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Irina Slav

Irina Slav

Irina is a writer for Oilprice.com with over a decade of experience writing on the oil and gas industry.

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Iran Prepares For Oil Production Decline

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Iran expects disruption in its oil industry after the reintroduction of U.S. sanctions that would make it hard to stick to its current production goals, Oil Minister Bijan Zanganeh said over the weekend, when he met with EU’s Climate Action and Energy Commissioner Miguel Arias Canete.

Iranian state news agency Shana quoted Zanganeh as saying achieving its stated daily production target of 4.2 million barrels of crude would be “difficult but we would not put that aside. It might take more time, but we will not do away with it.”

Iran would probably rely mostly on its two biggest buyers, China and India, to boost its production closer to this target, but it would also need the help of the European Union, which is also a big buyer of Iranian crude.

"I believe if the EU helps us and honors its statements, the level of Iran's oil exports will remain intact and this would not be a reason for changing a decision made in the past," Zanganeh said.

China and India, as well as the EU, have clearly indicated they had no intention of changing their buying habits regarding Iranian crude, with the EU specifically signaling it would make an effort to uphold the Iran nuclear deal and shield companies doing business in the country from U.S. sanctions. Related: Is $70 Oil Enough For Shale Drillers?

Still, Tehran is looking for backup plans: China’s CNPC, which partnered with French Total on the Phase 11 development of the South Pars gas field, has already said it was ready to take over the French company’s share of the project should it be forced to leave it if the U.S. Treasury does not grant it a sanction waiver.

As part of EU’s efforts to continue doing business with Iran, the European Commission said last week in a statement that "The commission is encouraging member states to explore the possibility of one-off bank transfers to the Central Bank of Iran. This approach could help the Iranian authorities to receive their oil-related revenues, particularly in case of U.S. sanctions which could target EU entities active in oil transactions with Iran."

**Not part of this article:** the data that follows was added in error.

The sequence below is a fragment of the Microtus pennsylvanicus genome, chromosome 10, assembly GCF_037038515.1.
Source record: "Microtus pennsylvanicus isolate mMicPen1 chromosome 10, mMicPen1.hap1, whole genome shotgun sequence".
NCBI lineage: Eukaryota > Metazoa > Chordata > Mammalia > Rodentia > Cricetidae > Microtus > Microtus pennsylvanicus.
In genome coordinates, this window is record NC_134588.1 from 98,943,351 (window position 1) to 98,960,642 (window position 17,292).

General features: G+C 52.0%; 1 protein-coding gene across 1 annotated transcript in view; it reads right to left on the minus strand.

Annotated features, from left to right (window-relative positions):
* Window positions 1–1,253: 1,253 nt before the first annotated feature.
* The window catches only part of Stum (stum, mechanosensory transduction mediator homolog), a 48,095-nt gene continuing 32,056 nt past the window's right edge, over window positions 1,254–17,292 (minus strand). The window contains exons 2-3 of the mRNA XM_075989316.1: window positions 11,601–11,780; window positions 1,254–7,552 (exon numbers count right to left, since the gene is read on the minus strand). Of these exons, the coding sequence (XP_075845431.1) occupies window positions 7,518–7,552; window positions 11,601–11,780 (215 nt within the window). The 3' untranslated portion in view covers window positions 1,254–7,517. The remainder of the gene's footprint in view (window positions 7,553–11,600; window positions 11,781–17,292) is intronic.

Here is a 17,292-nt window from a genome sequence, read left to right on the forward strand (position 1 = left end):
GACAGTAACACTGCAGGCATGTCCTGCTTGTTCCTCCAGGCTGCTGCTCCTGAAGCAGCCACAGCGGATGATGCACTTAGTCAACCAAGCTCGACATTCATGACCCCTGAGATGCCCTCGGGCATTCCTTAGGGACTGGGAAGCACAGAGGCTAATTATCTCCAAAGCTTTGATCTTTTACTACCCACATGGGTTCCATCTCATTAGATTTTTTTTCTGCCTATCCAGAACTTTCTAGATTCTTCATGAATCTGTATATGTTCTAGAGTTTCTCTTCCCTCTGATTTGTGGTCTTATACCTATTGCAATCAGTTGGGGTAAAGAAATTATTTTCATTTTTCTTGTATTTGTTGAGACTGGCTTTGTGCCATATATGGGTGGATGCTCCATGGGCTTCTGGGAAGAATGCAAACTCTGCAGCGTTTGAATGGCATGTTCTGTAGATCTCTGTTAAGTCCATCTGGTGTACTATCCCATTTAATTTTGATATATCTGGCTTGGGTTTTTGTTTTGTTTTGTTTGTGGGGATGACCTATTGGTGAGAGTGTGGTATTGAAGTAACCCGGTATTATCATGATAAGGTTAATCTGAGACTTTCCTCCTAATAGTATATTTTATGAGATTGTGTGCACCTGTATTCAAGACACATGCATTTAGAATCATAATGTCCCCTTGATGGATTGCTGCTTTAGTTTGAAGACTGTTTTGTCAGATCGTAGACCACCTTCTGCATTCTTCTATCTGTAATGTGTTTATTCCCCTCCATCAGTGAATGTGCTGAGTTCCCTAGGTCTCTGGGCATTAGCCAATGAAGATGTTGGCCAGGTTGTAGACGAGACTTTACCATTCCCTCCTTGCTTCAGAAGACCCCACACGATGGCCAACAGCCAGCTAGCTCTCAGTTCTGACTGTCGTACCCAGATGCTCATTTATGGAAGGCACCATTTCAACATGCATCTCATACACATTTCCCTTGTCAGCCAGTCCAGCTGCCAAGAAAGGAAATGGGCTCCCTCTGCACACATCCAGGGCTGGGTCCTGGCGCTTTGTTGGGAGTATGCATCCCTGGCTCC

By Irina Slav for Oilprice.com


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  • Mamdouh G Salameh on May 21 2018 said:
    If the Iranian oil minister, Bijan Zanganeh, means by disruption Iran being unable to achieve a production target of 4.2 million barrels a day (mbd), then this has nothing to do with the forthcoming US sanctions.

    Iran has never managed since 2000 to achieve its OPEC production quota of 4 mbd. The reason is that Iran’s oil industry is dilapidated with many of its oil reservoirs damaged since the days of the Shah when Iran’s production jumped from 2 mbd to 6 in 1979. The industry needs investments estimated at $150-$200 to repair the reservoirs.

    Iran will not lose a single barrel of oil exports as a result of the re-introduction of US sanctions. More than 75% of Iran’s oil exports go to China and the Asia-Pacific region while the remaining 25% go mostly to the European Union (EU). China, India and other Asia-Pacific region countries as well as the EU are not going to comply with US sanctions and reduce their imports of Iranian crude.

    Moreover, Iran will be using the petro-yuan for payment for its oil exports to China, the euro for its exports to the EU and barter trade with Russia, India and many other countries around the world thus bypassing the petrodollar altogether and nullifying the impact of the sanctions.

    China’s CNBC which partnered with French Total on the Phase II development of the South Pars gas field, has already said it was ready to take over the French company’s share of the project should it be forced to leave it if the US Treasury does not grant it a sanction waiver. However, the possibility of Total getting a waiver is nil since ExxonMobil applied twice for a waiver for its investment in the Russian Arctic and was rejected by the US Treasury.

    Dr Mamdouh G Salameh
    International Oil Economist
    Visiting Professor of Energy Economics at ESCP Europe Business School, London
  • Filip S. on May 22 2018 said:
    Yea as the person before me wrote correct... Iran production chart back to ~100 or ~110 years (1907 I think after 7 long years not far from todays Iraqi border, near the back than small city with many nomads, Knox D'arcy (British?) got rich by Gold mines in Australia but by 1907 he was really without any money left, the German Empire was upgrading its fleet and Churchill was No. 1 somehow (ok maybe after the QUeen or Commander of all Forces, but he was the Royal Navy chief or so,